A new contract reached between California teachers and the Bay Area school district includes higher wages and reduced class sizes.
No mention of charters.
The teachers’ strike in Oakland, California, came to end on Friday, as the educators’ union and school district reached a tentative agreement.
About 3,000 educators went on strike Feb. 21, demanding higher wages, reduced class sizes and other resources like more counselors and nurses for students. With teachers and supporters picketing daily at schools and rallying in front of City Hall, the strike continued into this week, as the union and school district were unable to reach agreement.
The new contract will provide teachers with an 11 percent salary raise and a one-time 3 percent bonus, as well as reduce class sizes.
The tentative agreement represents a significant victory for Oakland educators, who originally demanded a 12 percent raise and held strong in their strike as the school district offered a 7 percent raise last week and 8 percent earlier this week.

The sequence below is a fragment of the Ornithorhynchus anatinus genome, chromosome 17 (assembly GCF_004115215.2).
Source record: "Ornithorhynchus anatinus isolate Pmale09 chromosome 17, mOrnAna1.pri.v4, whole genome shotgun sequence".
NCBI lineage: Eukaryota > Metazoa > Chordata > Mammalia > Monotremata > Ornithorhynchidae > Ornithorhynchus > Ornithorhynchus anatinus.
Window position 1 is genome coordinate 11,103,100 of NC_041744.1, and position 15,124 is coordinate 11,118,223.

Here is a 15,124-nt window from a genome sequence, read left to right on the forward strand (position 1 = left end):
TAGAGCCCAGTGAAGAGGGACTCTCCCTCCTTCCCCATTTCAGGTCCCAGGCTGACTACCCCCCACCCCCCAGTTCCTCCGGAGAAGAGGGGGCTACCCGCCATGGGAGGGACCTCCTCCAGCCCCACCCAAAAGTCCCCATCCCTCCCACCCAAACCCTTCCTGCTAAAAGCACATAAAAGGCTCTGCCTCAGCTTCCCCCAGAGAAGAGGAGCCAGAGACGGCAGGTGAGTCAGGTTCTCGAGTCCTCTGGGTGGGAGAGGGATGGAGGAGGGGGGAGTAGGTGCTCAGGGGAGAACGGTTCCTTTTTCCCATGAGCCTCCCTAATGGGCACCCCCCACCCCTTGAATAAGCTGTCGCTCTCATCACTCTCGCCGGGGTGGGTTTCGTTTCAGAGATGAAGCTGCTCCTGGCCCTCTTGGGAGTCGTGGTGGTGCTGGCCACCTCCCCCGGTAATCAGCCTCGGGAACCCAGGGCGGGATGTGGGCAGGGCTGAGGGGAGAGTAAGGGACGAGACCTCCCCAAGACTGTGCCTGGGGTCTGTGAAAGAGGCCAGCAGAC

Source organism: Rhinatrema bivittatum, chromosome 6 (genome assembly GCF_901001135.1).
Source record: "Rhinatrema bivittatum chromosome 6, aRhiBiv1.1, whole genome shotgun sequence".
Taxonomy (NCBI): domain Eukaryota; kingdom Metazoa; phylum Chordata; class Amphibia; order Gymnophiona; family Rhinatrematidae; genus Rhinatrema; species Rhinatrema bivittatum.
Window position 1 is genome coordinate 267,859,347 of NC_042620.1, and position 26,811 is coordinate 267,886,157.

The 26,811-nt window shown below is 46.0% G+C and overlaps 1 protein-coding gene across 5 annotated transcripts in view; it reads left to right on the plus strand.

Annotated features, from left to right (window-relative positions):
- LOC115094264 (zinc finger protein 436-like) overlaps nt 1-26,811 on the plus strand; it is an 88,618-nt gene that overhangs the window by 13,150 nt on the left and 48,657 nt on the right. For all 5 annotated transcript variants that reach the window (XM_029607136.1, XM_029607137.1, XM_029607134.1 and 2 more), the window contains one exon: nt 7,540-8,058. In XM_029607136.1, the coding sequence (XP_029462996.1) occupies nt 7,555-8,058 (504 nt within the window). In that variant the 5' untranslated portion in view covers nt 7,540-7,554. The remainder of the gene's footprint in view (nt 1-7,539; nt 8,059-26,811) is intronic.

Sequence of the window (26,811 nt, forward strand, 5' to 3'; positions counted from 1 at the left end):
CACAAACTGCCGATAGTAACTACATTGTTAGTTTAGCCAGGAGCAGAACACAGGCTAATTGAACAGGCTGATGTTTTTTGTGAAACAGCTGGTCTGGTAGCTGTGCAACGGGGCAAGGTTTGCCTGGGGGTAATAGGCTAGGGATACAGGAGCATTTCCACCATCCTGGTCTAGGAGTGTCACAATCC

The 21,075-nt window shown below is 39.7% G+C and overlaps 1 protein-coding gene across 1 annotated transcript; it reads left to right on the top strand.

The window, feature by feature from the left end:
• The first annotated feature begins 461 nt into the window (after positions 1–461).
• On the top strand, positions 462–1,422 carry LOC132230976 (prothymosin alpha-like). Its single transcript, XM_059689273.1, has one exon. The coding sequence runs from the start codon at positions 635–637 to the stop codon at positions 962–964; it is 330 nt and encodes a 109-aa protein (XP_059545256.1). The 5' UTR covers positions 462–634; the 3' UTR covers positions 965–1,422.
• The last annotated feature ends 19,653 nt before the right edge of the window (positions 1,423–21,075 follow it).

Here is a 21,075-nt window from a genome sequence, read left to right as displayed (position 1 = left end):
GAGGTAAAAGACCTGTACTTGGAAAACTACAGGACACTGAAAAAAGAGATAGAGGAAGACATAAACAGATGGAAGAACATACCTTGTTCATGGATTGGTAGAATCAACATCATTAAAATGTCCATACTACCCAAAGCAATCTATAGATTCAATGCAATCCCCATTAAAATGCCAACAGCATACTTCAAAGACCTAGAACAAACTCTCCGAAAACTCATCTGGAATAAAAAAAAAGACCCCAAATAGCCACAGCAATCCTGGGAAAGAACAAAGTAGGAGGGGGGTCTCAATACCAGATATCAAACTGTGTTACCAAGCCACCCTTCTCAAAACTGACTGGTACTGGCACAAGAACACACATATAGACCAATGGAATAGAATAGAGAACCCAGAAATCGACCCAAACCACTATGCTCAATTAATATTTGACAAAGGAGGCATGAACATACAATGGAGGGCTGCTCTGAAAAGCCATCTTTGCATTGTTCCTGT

The union tweeted on Friday that it reached a “historic no-concessions contract with a win in every major proposal we made.”
“We are now leaps and bounds closer to the schools that Oakland students deserve,” the union wrote. “When we strike, we win!”
Superintendent Kyla Johnson-Trammell said in a statement that the agreement was “a major step in support of our teachers and students,” adding that she looked forward to “everyone being together again in the classroom” on Monday.
During the strike, an average of 6 percent of the district’s 37,000 students went to class. Many parents and kids opted to picket and rally alongside teachers.
Oakland teachers were the latest in the nation to demand more pay and better classroom conditions. Tens of thousands of educators in Los Angeles went on strike in January and won a better agreement, and West Virginia teachers went on strike last week to protest what they viewed as a legislative effort to privatize public education.
Educators told HuffPost this week that, without a larger raise, they couldn’t afford to live in the Bay Area, where housing prices have soared in recent years amid Northern California’s affordable-housing crisis.
“People can’t afford to live here,” said Janet Vasquez, a sixth-grade teacher at Life Academy in East Oakland, where most of her students are Latinx. Vasquez, 22, grew up going to Oakland public schools and still lives with her family. “I can’t afford to move out,” she said.
School district officials had said they didn’t receive enough money from the state to allow for more spending on wages and other resources. Meanwhile, teachers claimed that the problem stemmed from district mismanagement of funds and spending too much on administrators and outside consultants.